Formula 1 Helmet

The Formula 1 helmet is a quintessential part of the sport. Not only does it protect drivers from impact during the race, but it also helps us distinguish Lewis Hamilton from his teammate George Russel.

Helmets are one of the most important aspects of a driver’s safety gear. They not only provide protection when contact with another wall or car occurs, but also protect the driver’s face from flying debris and insects.

Let’s dive into the world of Formula 1 helmets.

The History Of Formula 1 Helmets: What Are They Made Of?

When motor racing first started, drivers simply wrapped some cloth over their faces to keep annoying insects at bay and protect their faces from dirt debris kicked up by leading cars. In the 1920s, some drivers began to realize the value of helmets and switched to firefighter or football helmets instead of their usual cloth masks.

The governing body of Formula 1, the FIA, made cloth-covered cork helmets compulsory in 1952. These cork helmets were drenched in glue and left to dry to harden the helmet. By the end of the 1950s, metal helmets had entered the scene.

Glass Fiber Helmets

Glass fiber is much lighter and stronger than steel, making this material perfect for Formula 1 helmets. However, these open-faced helmets still forced drivers to make use of cloth and goggles to protect their faces.

The first full-faced look was debuted by Dan Gurney, who wore a full-face helmet to the German Grand Prix in 1958. This was a big change to the sport, with the new helmet offering more protection to drivers, as well as better aerodynamics.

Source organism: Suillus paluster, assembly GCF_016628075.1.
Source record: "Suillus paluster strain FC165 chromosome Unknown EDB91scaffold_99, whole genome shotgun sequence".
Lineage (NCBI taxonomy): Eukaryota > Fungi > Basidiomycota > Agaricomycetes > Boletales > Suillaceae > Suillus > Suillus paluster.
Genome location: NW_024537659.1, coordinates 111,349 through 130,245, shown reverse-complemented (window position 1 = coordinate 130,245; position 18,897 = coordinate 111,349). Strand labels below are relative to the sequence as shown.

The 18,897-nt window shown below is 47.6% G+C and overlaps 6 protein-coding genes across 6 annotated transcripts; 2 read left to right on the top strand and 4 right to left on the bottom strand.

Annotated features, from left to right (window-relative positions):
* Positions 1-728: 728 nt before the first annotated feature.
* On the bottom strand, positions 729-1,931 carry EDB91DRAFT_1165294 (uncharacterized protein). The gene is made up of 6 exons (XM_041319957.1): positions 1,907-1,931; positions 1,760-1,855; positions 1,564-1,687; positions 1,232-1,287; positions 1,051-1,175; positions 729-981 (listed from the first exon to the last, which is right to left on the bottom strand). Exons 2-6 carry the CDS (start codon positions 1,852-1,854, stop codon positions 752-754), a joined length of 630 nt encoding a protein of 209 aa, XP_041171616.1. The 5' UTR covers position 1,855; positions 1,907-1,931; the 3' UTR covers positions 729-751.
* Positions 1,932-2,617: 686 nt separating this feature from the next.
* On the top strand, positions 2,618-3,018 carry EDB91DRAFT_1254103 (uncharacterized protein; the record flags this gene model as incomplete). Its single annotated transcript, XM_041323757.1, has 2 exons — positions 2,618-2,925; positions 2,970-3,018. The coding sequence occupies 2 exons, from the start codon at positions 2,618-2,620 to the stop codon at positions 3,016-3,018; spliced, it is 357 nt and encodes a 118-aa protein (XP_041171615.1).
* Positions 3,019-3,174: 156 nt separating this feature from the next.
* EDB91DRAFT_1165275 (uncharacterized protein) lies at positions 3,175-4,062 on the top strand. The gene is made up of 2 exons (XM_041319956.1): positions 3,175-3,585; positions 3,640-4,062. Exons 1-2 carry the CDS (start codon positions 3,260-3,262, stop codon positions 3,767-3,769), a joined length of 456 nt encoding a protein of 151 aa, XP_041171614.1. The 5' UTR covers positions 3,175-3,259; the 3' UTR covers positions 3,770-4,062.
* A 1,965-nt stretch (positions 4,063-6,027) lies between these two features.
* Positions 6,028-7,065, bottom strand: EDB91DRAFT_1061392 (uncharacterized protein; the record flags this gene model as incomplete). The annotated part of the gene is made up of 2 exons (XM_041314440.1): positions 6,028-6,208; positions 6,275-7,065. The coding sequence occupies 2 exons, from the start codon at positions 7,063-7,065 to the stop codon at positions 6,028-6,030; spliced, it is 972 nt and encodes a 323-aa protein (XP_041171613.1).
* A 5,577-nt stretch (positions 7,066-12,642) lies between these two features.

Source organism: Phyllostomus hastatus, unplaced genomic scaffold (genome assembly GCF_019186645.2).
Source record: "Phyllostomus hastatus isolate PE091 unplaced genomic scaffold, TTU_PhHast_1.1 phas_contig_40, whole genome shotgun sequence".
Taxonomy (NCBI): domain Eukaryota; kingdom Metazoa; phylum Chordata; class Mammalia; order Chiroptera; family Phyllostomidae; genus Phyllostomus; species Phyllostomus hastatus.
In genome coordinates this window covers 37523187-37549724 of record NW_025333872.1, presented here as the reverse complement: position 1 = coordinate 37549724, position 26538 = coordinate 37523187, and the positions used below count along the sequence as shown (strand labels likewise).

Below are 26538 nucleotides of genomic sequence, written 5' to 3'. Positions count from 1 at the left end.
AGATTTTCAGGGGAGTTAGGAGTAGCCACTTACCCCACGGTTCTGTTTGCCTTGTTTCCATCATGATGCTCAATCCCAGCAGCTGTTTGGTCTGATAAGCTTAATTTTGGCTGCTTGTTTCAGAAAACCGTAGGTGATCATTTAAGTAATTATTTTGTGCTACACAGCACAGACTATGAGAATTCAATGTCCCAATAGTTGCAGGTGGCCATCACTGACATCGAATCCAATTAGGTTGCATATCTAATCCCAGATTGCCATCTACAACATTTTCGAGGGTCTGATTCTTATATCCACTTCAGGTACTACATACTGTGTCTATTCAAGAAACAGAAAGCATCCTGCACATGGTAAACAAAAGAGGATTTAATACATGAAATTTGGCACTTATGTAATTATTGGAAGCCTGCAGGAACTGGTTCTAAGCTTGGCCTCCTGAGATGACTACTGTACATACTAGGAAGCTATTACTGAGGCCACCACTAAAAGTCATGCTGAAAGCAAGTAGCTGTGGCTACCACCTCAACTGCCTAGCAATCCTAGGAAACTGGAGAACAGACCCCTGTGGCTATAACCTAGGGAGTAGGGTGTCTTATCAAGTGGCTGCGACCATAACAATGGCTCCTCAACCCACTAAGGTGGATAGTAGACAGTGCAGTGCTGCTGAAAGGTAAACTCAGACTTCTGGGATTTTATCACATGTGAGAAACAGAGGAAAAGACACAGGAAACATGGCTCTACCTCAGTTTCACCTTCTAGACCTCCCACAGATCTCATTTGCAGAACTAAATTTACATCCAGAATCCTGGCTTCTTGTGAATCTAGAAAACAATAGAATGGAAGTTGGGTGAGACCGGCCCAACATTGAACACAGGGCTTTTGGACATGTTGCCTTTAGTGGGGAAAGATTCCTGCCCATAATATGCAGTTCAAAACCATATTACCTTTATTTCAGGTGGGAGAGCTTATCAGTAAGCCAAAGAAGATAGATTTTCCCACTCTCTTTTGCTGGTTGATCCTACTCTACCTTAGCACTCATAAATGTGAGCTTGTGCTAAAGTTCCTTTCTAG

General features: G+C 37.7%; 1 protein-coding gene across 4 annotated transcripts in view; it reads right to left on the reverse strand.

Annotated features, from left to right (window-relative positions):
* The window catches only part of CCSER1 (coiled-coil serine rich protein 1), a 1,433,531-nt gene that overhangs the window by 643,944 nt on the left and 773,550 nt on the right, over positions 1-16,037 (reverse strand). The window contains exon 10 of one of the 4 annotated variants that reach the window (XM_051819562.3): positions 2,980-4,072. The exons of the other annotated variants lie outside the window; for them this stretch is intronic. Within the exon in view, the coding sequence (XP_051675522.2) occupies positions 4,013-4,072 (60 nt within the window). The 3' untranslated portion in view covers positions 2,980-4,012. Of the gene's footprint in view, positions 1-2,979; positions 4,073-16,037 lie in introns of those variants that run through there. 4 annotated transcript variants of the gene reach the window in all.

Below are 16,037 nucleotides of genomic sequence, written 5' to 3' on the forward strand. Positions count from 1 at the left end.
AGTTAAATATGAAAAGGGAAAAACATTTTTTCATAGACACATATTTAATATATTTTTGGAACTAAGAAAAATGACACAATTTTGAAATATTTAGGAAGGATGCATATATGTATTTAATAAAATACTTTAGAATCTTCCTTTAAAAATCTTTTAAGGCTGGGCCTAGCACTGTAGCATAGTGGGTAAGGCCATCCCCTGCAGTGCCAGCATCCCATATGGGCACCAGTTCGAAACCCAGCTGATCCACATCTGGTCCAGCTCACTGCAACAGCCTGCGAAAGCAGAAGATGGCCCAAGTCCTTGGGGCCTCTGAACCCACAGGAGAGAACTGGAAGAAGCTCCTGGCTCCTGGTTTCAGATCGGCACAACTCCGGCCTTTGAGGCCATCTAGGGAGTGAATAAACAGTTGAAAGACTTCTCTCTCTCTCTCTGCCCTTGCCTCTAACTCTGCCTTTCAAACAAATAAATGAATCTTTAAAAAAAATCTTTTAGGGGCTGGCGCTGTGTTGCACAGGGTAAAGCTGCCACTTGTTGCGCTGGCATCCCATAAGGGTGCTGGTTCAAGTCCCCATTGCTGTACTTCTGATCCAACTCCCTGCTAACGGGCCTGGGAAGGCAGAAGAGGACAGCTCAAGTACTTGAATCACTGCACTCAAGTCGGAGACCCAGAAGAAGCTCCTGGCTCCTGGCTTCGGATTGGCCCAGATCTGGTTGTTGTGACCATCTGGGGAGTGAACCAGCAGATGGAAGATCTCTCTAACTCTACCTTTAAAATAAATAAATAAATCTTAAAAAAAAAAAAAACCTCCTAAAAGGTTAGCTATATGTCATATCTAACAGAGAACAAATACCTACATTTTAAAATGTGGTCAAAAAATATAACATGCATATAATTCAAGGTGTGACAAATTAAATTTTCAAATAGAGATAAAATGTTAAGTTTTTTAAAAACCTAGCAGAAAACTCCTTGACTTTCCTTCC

Along with glass fiber helmets came the introduction of the visor, negating the need for drivers to wear goggles and cloth.

As positive as the introduction of this helmet was, it posed some new problems: drivers still had to communicate with their teams – and, even more importantly, the drivers needed to be protected from fire.

In 1961, the Grand Prix Drivers’ Association was established, and, along with the FIA, this Association aimed at improving safety for both drivers and spectators. As part of this move, the safety of the current helmet was closely inspected.

Fireproof inner layers were inserted, and an inbuilt air supply system was designed to become activated when the fire extinguisher in the car was activated. Another adjustment was the addition of a pipe from the driver’s fluid supply.

Finally, the radio system we know today was also included, which allows drivers to talk to their teams.

Carbon Fiber Helmets

Carbon fiber helmets were introduced in 2001. This material was much stronger than glass fiber and allowed each team to create a unique design for their helmets – meaning you could easily distinguish Mika Häkkinen and David Coulthard from McLaren by simply looking at their helmets.

Despite carbon fiber being heavier than glass fiber, the properties of this material meant that the load would be better distributed during a crash, offering better protection.

Today there are seventeen carbon fiber layers on the outside of a racing helmet. Inside the hard carbon fiber shell is a layer of foam – the purpose of this high-density foam is to absorb energy from an impact.